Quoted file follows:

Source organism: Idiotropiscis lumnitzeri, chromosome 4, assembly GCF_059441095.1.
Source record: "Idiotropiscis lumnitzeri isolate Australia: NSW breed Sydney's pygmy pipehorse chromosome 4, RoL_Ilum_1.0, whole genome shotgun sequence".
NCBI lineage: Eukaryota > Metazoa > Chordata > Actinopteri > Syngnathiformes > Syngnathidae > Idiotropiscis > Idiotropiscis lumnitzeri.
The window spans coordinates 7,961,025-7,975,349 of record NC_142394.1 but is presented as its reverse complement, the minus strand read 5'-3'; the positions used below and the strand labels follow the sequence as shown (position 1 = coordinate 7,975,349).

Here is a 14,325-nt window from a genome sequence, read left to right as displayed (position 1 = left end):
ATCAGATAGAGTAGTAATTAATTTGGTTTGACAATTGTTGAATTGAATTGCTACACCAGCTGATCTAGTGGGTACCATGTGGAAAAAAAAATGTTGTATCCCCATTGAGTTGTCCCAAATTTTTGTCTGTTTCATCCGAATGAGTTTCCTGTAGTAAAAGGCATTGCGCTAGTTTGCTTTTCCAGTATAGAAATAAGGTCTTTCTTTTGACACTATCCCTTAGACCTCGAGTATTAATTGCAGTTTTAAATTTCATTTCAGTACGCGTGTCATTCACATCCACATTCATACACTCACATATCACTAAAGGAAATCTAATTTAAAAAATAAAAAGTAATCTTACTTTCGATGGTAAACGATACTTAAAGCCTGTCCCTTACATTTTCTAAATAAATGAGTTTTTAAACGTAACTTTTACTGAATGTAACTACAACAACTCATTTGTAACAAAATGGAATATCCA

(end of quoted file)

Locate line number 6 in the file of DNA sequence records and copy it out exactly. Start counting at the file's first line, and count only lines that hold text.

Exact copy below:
ATCAGATAGAGTAGTAATTAATTTGGTTTGACAATTGTTGAATTGAATTGCTACACCAGCTGATCTAGTGGGTACCATGTGGAAAAAAAAATGTTGTATCCCCATTGAGTTGTCCCAAATTTTTGTCTGTTTCATCCGAATGAGTTTCCTGTAGTAAAAGGCATTGCGCTAGTTTGCTTTTCCAGTATAGAAATAAGGTCTTTCTTTTGACACTATCCCTTAGACCTCGAGTATTAATTGCAGTTTTAAATTTCATTTCAGTACGCGTGTCATTCACATCCACATTCATACACTCACATATCACTAAAGGAAATCTAATTTAAAAAATAAAAAGTAATCTTACTTTCGATGGTAAACGATACTTAAAGCCTGTCCCTTACATTTTCTAAATAAATGAGTTTTTAAACGTAACTTTTACTGAATGTAACTACAACAACTCATTTGTAACAAAATGGAATATCCA